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File Explorer gets facelift in latest Windows 11 build

Nips and tucks aim to give decades-old app a more modern vibe

Microsoft is redesigning File Explorer with the help of relatively new developer tools that are being applied to the decades-old Windows operating system.

In the latest Windows 11 build released this week to the Dev Channel, Redmond is including an updated File Explorer Home, address bar and search box, and a new feature first previewed in March designed to make it easier for some users to find the most relevant file.

As with most features in the Dev Channel, the new ones for File Explorer in Windows 11 Insider Preview Build 23475 are not available to all Insiders. Microsoft engineers plan to let some developers play around with it and give feedback for a decision whether to release them to all Insiders, the company wrote.

The new look for File Explorer – which is more consistent with that of Windows 11 – comes after the file manager application was shifted to the Windows App SDK, a collection of developer components and tools that came out in March as the new desktop app development platform for Windows 11 and Windows 10 version 1809 and later.

The aim is to give developers a unified set of APIs and tools for a more consistent development approach.

The updated File Explorer Home – essentially the landing site for File Explorer – is powered by the Windows UI Library (WinUI), a user framework for Windows desktop and Universal Windows Platform (UWP) apps. There are two generations of WinUI, the first being WinUI 2 for UWP and the second WinUI 3 in the Windows App SDK.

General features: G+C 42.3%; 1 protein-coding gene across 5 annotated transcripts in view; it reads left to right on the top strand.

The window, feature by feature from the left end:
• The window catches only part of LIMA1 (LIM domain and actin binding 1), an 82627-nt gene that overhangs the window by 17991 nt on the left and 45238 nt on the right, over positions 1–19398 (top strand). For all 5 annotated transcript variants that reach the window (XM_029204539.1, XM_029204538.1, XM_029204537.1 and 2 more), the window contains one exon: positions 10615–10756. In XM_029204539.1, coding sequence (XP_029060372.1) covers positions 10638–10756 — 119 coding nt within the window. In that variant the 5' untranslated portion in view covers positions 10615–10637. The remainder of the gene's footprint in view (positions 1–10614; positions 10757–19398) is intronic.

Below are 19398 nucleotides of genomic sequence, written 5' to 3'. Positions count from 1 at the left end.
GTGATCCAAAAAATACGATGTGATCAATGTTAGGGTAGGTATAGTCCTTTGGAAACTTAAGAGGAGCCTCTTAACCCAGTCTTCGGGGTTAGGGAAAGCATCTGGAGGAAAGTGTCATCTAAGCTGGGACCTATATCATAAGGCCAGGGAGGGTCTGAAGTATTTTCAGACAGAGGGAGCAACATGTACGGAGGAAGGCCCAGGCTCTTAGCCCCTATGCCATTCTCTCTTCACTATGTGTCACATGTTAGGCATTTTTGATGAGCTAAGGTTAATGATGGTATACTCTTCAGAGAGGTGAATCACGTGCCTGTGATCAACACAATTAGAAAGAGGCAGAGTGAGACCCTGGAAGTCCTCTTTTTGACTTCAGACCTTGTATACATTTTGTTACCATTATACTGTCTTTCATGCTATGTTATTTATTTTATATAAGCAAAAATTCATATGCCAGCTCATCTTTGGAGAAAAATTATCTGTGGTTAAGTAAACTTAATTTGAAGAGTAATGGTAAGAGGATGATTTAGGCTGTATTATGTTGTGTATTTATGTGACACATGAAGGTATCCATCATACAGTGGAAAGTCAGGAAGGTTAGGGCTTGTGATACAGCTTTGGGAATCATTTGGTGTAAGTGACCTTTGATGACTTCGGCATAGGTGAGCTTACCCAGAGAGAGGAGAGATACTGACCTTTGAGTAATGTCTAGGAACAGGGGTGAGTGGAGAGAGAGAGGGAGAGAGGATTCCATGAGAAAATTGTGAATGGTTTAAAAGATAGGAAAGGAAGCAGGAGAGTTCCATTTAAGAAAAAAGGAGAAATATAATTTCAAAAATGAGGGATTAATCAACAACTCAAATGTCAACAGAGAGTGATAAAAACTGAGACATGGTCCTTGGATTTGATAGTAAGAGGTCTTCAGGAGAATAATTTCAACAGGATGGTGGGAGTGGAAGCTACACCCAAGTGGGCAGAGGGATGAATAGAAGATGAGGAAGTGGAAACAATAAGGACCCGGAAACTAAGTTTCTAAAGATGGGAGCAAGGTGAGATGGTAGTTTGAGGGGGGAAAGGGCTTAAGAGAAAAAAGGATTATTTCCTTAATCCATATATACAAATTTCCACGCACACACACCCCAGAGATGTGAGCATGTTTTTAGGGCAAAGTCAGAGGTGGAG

The Recommended File feature will be available to those signed into Windows with an Azure Active Directory (AAD) account, with the files recommended being cloud files associated with the account.

Recommended files "will be displayed as a carousel and support file thumbnails which is coming soon," wrote Amanda Langowski, principal product manager for the Windows Insider Program, and Brandon LeBlanc, senior program manager at Microsoft. "Quick Access folders (available by default for users signed into Windows with a Microsoft account), Favorites, and Recent also bring in an updated experience with WinUI."

Redmond is additionally adding a newer address bar that can recognize which files are local and which are in the cloud, including letting OneDrive users about their sync status and quota flyout.

That said, there are some known issues arising with the enhanced File Explorer, including that it might crash when users drag the scroll bar or try to close the window if there is an extended file-loading process running.

There are also a number of known issues with File Explorer Home. One is that users navigating the Recommended sections with the tab key could see explorer.exe crash. In addition, when they move from one group to the Recommended section using a keyboard, the focus doesn't appropriately appear on the group header or files.

Also, "in case of an authentication error on File Explorer Home, the 'Please Sign-in' button appears but clicking on it does not pop-up the authentication dialog," Langowski and LeBlanc wrote. ®

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